Vet: Finding trouble early in calving process lets producers help animals

By LEE FARREN

For the Capital Press

Charles Estill, extension veterinarian with Oregon State University's College of Veterinary Medicine, stood in front of 70 cattle producers and gave them his central message.

"We have an opportunity to save calves, from bull selection to heifer development to proper nutrition during pregnancy, to calving facilities and techniques that will let you relive dystocia. It's not just profitability but also the humane treatment of the calving cow," Estill said.

Estill was in Baker City in mid-December for OSU Extension's new calving school. Baker City was the last of six stops, after sessions in Albany, Klamath Falls, Roseburg, Prineville and Burns. Turnout was good, said Baker County Livestock Extension Agent Cory Parsons.

"We're expecting a crowd, which tells me this is something that is needed," Parsons said.

Reinaldo Cooke, beef cattle specialist with OSU Extension, talked about preventing calving problems through nutritional management. Parsons gave a presentation on calving facilities. Estill focused on the calving process, from the physiology of birth and normal deliveries to dystocia -- difficult births that need assistance -- to postnatal care.

"Calving is initiated by the calf, through a cascade of events that occurs when the calf is physiologically mature enough for birth. If a cow is overdue the reason is probably because her calf hasn't told her it's ready to be born yet. In most cases it's just a matter of being patient," Estill said.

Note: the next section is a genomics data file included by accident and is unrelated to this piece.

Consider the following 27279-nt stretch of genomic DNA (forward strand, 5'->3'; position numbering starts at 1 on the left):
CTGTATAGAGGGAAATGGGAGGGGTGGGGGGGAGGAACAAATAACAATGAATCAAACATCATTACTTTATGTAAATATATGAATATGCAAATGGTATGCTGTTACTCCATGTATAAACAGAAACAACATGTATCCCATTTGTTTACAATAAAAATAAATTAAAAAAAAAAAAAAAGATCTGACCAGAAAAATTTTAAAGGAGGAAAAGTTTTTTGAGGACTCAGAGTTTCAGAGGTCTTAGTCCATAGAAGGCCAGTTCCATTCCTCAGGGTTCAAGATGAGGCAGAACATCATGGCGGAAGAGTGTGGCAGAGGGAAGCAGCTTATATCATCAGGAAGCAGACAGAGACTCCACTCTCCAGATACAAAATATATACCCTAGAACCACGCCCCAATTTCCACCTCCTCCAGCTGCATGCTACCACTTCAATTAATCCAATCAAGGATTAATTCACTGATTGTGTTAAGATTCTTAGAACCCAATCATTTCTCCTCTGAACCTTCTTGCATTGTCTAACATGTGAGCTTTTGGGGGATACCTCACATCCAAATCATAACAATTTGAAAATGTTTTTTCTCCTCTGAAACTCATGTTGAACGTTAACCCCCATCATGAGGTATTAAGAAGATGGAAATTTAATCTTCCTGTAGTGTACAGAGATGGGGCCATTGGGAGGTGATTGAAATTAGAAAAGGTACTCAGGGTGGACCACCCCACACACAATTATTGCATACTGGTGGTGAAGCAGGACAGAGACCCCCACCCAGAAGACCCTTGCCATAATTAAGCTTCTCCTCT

About 2 percent of calves are born dead, Estill said, and another 2 percent die within the first week of birth.

Finding trouble early in the calving process gives producers a chance to help animals. As a general rule, if the cow is not making progress within a half-hour of when the water bag breaks, she should be looked at. Progress can mean a leg a few inches out.

"With heifers the whole process is slower, they're up and down and drive you nuts. If they haven't made progress within an hour to an hour-and-a-half they ought to be examined," Estill said.

Intervention is called for if the cow is restless for four or five hours but does not go into labor, if the cow is straining but no part of the calf shows after two hours or if feet or nose show but the calf is not delivered after two hours.

"Basically anything abnormal. If there is anything not following the typical pattern, get that animal up for examination. It's better to interrupt the calving process for a short period of time than risk losing the calf and possibly the mother," Estill said. If examination reveals a calf in an abnormal position, Estill recommended calling a veterinarian. He described various techniques to reposition the calf in the uterus and birth canal and demonstrated pulling a calf with chains.

The revised Calving School Handbook, with information about reproductive anatomy and physiology, details of the calving process, dystocia, and how and when to assist with the delivery, is available online at http://beefcattle.ans.oregonstate.edu/html/publications/

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